The 4-2-5 requires some extra communication, especially in the backfield. Henderson appeared to be directing a lot of the action happening in the secondary. Despite a few plays where the defense was caught flat footed, Henderson feels the communication throughout the defense went smoothly.
“I think it was fluid,” Henderson said. “I think it was clean, and that's something we work on during practice. Just like Coach Tucker said, their tempo was something we were a little concerned on, so we really practiced hard on getting substitutions on and off the field. We were able to do that today. We were able to get the call and really communicate the call throughout the defense on the field. I thought it went well today, and I don't think there were too many missed assignments, hopefully not. We will watch the film and see, but the communication is a big part in making sure everyone got their assignment.”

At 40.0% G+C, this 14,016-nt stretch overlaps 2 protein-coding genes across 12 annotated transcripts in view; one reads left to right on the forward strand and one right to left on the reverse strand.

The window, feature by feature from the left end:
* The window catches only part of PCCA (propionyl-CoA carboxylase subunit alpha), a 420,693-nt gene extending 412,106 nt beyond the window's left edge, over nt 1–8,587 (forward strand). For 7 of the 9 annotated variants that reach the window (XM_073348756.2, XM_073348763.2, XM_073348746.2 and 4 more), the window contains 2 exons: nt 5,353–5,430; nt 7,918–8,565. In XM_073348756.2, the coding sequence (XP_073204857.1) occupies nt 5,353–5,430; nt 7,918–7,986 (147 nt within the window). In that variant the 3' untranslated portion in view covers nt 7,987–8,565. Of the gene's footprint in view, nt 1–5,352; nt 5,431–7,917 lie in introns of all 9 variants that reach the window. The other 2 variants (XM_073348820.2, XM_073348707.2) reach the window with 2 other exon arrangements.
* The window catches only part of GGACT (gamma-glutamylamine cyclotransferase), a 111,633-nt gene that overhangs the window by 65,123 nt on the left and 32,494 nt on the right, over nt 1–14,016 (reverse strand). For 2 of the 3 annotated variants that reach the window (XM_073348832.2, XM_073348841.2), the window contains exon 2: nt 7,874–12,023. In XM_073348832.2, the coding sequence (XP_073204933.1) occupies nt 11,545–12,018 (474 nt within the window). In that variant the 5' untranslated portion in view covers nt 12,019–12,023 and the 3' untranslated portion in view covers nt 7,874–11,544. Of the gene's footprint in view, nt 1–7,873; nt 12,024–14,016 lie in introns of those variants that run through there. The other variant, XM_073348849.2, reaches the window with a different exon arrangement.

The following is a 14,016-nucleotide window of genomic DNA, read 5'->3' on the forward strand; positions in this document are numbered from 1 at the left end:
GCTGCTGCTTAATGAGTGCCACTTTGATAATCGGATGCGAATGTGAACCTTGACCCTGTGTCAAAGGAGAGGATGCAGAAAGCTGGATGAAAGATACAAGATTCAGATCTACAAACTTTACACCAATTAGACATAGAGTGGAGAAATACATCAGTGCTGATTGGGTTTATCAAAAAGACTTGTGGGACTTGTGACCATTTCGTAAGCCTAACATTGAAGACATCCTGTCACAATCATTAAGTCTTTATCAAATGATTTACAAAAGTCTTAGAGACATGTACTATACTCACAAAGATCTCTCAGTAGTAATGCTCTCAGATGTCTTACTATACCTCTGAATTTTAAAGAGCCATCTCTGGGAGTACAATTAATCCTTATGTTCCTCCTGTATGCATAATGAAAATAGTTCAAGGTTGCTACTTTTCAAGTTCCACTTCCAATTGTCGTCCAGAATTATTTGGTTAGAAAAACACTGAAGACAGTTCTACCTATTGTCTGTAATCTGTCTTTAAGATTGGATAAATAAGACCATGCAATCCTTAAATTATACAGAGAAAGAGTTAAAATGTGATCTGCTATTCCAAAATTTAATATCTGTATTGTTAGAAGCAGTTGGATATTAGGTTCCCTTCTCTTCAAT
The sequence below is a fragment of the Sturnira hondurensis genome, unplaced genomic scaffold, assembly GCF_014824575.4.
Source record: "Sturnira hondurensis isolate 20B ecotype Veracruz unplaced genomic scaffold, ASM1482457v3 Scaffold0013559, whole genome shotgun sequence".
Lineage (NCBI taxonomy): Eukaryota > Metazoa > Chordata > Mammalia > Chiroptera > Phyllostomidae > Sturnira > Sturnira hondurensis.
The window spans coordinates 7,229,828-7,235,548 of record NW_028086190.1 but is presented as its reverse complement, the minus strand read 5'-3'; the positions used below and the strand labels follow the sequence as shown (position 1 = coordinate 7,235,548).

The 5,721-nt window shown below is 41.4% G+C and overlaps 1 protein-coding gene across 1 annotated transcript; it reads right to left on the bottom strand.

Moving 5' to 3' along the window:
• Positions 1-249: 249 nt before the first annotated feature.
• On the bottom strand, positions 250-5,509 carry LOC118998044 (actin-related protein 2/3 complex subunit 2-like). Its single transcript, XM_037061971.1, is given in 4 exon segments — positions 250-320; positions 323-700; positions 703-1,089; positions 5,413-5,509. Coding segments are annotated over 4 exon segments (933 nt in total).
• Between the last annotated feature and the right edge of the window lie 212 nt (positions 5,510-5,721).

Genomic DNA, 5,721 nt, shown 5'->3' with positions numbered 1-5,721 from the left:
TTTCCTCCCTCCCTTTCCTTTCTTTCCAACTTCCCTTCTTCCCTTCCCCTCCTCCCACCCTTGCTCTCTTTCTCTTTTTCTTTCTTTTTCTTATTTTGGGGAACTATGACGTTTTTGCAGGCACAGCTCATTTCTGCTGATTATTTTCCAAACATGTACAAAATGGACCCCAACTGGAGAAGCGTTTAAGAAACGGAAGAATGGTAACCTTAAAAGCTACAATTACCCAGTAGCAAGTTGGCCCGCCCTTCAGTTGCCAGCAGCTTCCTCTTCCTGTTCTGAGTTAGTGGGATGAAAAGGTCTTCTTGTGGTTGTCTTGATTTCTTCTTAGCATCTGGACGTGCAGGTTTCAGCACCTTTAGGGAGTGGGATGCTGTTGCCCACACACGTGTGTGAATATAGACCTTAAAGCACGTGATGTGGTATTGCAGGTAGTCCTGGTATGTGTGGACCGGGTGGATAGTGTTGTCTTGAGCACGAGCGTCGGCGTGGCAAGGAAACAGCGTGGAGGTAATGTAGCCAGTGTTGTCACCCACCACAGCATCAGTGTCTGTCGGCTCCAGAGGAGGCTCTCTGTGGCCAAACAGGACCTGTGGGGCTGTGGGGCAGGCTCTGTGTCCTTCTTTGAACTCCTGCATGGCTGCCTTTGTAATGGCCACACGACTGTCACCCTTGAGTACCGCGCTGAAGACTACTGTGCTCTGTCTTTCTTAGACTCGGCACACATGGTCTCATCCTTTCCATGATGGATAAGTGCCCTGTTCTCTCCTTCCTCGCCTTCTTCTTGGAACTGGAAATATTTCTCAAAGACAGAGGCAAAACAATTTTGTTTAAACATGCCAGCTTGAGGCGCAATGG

Tucker felt confident in the communication and their ability to substitute through the game.
“Obviously, our guys have learned our scheme, and communication is a big part of playing defense,” Tucker said. “I thought our guys communicated. We were able to substitute. We were concerned about the pace of play and how fast they were able to go, but we were able to get lined up and get in position to make plays.”
For Simmons and the Michigan State defense, they’re already looking forward to building on the things that went well into their next game against rival Michigan.
“We have a lot of room for improvement,” Simmons said. “We're going to come back next week like a completely different team. We have to clean up our play. We shot ourselves in the foot a lot today, a lot. We really have to clean up our play. Play smarter, play harder, play with an edge, bring energy. We started off flat, that’s why things got out of control on us quick, but we kept fighting and we were able to stay in the fight. We just have to clean up our play, make plays and play harder.”